Sept. 11 (UPI) -- Attorneys for former White House Chief of Staff Mark Meadows on Monday sought to pause an order turning down his request to have his Georgia election interference case moved to federal court.
In a 10-page "emergency motion" filing, attorneys for Meadows asked U.S. District Judge Steve Jones in Atlanta to put a hold on his order issued Friday rejecting Meadows' attempt to move the proceedings out of state court in Atlanta.
They asked Jones for a stay as Meadows appeals the ruling to the U.S. Court of Appeals for the Eleventh Circuit, arguing that former president Donald Trump's chief of staff has a "substantial case on the merits" to win the appeal.
Other stay factors, including "irreparable harm, balance of equities and public interest," also "favor a stay," they claimed.
Meadows is charged with soliciting an official to violate their oath of office and is also accused of violating the federal Hatch Act, which prohibits officials from using their government status to influence an election.
He is one of 19 defendants in a racketeering case brought by Fulton County, Ga., District Attorney Fani Willis against Trump and his allies for alleged illegal efforts to overturn Georgia's 2020 election results.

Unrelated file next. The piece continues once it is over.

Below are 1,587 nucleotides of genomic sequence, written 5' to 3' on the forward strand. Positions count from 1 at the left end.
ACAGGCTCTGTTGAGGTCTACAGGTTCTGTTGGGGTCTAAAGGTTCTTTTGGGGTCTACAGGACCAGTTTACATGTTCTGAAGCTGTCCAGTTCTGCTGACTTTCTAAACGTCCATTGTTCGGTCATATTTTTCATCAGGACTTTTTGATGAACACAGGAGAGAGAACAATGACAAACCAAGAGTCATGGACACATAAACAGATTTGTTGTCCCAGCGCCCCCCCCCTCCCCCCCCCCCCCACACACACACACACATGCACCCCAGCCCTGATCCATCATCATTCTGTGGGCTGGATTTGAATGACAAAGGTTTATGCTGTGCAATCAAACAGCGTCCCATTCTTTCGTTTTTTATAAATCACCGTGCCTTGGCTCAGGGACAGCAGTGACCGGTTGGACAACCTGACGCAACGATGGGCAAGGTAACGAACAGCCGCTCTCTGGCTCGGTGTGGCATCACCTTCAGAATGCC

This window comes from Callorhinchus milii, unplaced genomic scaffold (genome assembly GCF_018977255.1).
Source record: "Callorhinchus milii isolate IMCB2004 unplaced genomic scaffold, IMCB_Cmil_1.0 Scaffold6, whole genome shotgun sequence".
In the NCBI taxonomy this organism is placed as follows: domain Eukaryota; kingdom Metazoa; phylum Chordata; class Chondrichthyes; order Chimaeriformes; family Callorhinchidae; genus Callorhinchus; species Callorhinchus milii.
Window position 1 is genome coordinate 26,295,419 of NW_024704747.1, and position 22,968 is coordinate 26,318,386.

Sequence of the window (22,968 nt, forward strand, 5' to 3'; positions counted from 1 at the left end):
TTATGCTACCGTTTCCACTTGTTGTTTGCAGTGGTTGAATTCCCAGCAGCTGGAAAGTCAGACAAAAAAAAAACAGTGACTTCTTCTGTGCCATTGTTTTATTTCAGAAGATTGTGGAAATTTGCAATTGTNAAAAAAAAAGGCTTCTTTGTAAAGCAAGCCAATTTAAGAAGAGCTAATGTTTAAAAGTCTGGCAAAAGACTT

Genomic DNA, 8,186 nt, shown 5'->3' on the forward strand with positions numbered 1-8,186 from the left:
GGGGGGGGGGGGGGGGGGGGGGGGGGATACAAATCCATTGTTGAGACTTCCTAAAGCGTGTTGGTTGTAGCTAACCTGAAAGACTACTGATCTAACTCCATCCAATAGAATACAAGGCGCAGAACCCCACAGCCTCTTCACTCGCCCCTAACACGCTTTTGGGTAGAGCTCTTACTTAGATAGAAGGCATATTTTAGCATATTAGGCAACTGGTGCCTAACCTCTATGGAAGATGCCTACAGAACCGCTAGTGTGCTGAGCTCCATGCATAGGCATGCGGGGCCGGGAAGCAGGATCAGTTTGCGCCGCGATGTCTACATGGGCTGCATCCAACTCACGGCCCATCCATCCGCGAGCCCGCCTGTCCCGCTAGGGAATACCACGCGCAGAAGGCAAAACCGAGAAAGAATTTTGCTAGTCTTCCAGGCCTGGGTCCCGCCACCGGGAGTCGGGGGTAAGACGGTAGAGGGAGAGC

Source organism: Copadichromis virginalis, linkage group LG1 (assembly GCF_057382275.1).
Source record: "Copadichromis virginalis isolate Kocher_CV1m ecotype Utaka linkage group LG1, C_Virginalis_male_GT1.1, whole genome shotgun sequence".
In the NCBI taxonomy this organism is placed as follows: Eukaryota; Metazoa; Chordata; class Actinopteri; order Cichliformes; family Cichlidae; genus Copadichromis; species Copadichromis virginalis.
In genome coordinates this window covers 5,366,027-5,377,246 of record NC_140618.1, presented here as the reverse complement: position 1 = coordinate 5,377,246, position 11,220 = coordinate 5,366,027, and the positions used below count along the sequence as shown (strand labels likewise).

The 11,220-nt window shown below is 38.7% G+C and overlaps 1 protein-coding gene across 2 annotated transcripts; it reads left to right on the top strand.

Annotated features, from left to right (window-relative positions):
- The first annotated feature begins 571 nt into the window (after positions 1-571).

Four other of the defendants already filed similar motions to move their cases to federal court, with Trump himself also expected to do so.
In the Friday ruling, Jones shot down Meadows' claims that his alleged involvement in the former president's activities were carried out as part of his official duties as a federal government official, which if found to be true, would be grounds to move his case out of deeply Democratic Atlanta and into federal court, where Meadows' attorneys believe they could find a more sympathetic jury.
"The court finds that the color of the Office of the White House Chief of Staff did not include working with or working for the Trump campaign, except for simply coordinating the president's schedule, traveling with the president to his campaign events, and redirecting communications to the campaign," Jones wrote in his decision denying the request.
Meadows' attorneys, however, countered in their emergency plea for a stay that the late October trial date sought by Willis could arrive before their appeal to the 11th Circuit can even be heard.
"Absent a stay, the State will continue seeking to try Meadows 42 days from now," they argued. "If the State gets its way, Meadows could be forced to go to trial -- and could be convicted and incarcerated -- before the standard timeline for a federal appeal would play out."